On Taxes and Dealmaking in Congress

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Recently by Ryan McMaken: Brooks: The Conservative Future Is the Same as Its Past

Update, 4:06pm:

Technically speaking, the current legislation being pushed by the GOP does not raise taxes by itself. No, the tax increase is happening because the GOP put an expiration date on the Bush tax cuts, even though they had total control of the Congress and the White House at various times during the past decade. So, we can thank the GOP for putting us in the current position where tax cuts are automatically set to expire.

The current deal is being rationalized by Republicans as the most that can be done in the light of the GOP-mandated tax increase that is now happening thanks to the expiration of the tax cuts. In reality, of course, this is NOT the best that can be hoped for. The GOP has a veto on all federal legislation in the form of its House Majority. So the GOP could simply refuse to approve any budget until the tax cuts are extended permanently. The GOP does not have the guts or the desire to do this of course, so get ready for a tax increase.

Also, this Plan B will be vetoed anyway, so the current deal is just about sending a message. If they’re in the business of sending a message right now, why not send the message that tax increases are not to be tolerated? Even when they know that their bill is DOA, they choose to accept a tax increase rather than take a principled position against taxes.

Original Post:

There’s a lot of talk about cutting tax deals in Congress these days. I recently criticized Justin Amash for saying he would be open to tax increases if it led to concessions from the other side on some kind of taxing and spending deal. I was criticized by more than one reader for not looking carefully at the context of the situation.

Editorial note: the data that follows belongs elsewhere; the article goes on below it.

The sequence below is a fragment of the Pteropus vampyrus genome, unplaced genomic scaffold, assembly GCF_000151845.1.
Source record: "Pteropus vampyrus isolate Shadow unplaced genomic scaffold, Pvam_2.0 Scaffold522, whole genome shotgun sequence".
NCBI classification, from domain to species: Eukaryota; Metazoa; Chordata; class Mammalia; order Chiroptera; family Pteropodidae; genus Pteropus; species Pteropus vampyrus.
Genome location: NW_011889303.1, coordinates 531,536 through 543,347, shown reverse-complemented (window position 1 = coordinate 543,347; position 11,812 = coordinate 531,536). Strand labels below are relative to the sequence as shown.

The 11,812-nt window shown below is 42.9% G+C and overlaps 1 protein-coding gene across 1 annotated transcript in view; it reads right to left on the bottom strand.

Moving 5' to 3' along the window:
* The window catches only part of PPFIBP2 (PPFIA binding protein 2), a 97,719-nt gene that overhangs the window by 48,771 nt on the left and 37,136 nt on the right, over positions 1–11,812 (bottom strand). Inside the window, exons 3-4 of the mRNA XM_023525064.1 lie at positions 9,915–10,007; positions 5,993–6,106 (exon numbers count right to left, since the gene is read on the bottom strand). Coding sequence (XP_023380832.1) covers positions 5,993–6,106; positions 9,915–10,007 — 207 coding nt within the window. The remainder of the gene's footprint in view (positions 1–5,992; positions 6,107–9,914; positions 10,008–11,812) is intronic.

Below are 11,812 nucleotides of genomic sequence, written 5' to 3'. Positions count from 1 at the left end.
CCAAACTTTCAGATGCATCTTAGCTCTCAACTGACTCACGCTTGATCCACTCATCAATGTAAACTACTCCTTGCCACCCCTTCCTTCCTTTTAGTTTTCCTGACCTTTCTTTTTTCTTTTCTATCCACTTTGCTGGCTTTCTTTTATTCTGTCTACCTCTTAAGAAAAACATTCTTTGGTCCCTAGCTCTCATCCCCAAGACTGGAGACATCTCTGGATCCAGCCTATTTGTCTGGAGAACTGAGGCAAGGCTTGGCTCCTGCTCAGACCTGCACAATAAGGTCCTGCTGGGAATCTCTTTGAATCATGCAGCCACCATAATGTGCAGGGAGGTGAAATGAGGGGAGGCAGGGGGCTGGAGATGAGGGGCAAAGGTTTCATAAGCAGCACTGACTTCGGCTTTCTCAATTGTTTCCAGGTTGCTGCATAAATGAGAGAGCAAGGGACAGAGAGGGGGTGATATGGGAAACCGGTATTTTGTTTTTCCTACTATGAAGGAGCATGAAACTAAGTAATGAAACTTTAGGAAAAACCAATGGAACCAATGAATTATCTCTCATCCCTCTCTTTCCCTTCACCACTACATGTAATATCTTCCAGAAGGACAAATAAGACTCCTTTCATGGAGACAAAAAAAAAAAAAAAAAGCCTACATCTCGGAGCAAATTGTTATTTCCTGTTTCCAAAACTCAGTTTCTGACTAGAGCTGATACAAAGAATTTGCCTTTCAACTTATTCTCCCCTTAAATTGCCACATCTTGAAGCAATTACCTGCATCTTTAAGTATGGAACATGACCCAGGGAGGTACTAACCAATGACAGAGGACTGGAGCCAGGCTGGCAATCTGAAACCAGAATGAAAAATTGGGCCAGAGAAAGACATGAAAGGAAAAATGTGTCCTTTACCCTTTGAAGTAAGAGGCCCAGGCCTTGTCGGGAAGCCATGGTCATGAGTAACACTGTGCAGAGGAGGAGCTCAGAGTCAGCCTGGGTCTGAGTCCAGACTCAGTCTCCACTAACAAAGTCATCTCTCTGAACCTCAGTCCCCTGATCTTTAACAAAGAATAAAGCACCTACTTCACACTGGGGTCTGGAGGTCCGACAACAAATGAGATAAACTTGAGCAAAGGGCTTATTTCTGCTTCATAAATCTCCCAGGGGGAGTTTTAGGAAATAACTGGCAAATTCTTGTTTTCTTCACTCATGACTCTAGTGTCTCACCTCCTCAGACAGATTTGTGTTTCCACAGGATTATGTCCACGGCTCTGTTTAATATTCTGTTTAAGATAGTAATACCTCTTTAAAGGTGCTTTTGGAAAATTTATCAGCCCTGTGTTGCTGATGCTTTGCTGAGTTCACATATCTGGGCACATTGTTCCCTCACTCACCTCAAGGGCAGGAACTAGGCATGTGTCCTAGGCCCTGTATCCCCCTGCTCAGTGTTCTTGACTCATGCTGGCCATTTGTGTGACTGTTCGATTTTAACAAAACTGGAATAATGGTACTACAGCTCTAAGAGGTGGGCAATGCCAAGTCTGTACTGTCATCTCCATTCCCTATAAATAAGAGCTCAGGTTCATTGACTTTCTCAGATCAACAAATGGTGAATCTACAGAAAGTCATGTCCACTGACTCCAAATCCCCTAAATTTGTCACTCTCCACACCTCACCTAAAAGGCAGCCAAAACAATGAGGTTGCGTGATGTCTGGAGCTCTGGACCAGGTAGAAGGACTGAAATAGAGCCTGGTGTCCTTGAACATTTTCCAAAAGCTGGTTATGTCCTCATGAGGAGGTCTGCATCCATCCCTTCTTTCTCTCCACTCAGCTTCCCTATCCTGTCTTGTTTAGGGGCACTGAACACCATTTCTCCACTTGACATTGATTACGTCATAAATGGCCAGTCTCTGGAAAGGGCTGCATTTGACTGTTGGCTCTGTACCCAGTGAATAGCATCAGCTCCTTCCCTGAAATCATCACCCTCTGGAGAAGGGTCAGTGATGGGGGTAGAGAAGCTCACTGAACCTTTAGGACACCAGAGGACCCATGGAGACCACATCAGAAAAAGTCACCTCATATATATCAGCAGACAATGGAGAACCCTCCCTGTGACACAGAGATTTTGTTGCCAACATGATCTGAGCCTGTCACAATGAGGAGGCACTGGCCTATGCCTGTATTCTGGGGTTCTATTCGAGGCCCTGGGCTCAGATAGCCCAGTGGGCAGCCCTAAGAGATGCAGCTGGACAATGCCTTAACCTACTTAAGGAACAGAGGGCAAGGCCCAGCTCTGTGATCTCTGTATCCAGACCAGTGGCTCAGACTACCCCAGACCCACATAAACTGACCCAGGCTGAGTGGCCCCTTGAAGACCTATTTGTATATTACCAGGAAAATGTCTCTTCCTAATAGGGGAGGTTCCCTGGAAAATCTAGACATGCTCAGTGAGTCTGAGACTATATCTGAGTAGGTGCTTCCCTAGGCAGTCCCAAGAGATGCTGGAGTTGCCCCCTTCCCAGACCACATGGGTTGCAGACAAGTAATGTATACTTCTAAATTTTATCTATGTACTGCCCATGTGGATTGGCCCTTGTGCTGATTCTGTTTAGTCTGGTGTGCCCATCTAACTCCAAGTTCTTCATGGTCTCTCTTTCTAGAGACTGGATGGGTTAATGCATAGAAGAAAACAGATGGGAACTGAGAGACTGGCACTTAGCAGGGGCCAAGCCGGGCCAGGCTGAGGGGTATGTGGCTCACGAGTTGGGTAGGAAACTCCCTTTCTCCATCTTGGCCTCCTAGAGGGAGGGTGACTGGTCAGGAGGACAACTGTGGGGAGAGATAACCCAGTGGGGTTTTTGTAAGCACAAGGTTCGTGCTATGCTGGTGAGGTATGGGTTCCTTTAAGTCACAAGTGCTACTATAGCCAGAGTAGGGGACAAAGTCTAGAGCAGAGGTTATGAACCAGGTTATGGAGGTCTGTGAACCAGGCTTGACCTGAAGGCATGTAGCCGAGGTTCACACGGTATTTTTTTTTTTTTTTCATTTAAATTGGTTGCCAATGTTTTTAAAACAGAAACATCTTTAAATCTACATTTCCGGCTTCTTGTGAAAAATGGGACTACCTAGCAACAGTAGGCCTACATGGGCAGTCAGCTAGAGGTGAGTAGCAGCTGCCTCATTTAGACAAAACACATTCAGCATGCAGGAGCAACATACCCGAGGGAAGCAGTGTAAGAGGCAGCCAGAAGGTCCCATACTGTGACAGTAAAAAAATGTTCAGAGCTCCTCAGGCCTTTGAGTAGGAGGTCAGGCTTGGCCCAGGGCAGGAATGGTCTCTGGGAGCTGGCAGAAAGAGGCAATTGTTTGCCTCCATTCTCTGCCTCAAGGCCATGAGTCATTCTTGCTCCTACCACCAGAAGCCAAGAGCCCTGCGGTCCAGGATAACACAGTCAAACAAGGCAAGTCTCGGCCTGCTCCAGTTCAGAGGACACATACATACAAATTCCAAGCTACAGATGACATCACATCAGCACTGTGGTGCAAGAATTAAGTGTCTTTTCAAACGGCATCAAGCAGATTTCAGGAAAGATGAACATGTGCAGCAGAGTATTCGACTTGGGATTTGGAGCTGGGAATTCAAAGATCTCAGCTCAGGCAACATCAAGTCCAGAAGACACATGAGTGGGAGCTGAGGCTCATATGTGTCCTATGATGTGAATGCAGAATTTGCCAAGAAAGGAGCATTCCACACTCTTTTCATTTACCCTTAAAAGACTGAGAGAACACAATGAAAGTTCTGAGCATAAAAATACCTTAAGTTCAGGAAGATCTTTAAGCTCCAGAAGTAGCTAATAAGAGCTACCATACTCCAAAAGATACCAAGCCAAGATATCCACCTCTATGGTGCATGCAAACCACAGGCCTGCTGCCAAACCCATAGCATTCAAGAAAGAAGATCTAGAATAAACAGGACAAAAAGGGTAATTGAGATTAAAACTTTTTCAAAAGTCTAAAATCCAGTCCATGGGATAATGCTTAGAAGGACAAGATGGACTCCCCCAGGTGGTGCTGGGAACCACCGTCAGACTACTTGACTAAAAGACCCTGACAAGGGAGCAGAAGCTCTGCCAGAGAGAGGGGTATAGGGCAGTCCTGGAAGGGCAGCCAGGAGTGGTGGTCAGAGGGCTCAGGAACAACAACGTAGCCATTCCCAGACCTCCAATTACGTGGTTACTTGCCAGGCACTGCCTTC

Now, we have Grover Norquist signing off on a tax increase [Plan B] because it "permanently prevents" tax increases on people making less than $1 million.

Amash was justifying his own deal-making on the grounds that accepting a tax increase would somehow permanently cut spending.

Any time a politico talks about "permanently" preventing tax increases or permanently cutting spending, or claims some other unrealized benefit in the future as a result of some deal, you can stop listening.

The fact of the matter is that no Congress can bind a future Congress to any agreement. So, Norquist’s (and the GOP leadership’s) "permanent" prohibition on future taxes is pure nonsense. It’s about as substantial as cotton candy. It means nothing. It can be overturned with a majority vote in Congress at any time. The only way any of these deals could be enforceable in the future would be if they were adopted as constitutional amendments. Similarly, things like 10-year or 30-year plans to balance the budget, like the Paul Ryan plan, are testaments to the imperishable gullibility of Republican voters.

So, when these deals are struck, the people who are signing off on tax increases for some imaginary benefit in the future should really say "Well, we signed off on a higher tax rate, but in our fanciful version of the future, our buckling under on this issue will prevent taxes from ever going up."

Translation: "Taxes will go up, and we can’t guarantee you anything in return for this except the higher tax rates we just agreed to."

This is nothing more than politics and attempts by lobbyists and politicians to claim that they struck a blow for liberty when they really did nothing of the sort.

Congressional deals of this sort mean nothing. They are unenforceable. The promised benefits will never be delivered. What does matter is principled opposition to more taxes and more spending.

I might also point out that the Income Tax was adopted when voters were promised that the income tax would be applied to millionaires only. That was in 1913. I’m sure the Grover Norquists of 100 years ago told us that the "deal" would ensure that the income tax would never be applied to non-millionaires, and we had to sign off on this to balance the budget. Fiscal responsibility demanded it. Those who opposed the new tax were just old fashioned, politically naive, and not savvy enough to see how in the future it would prevent tax increases on ordinary people. A great deal, indeed.

Ryan McMaken [send him mail] teaches political science in Colorado.

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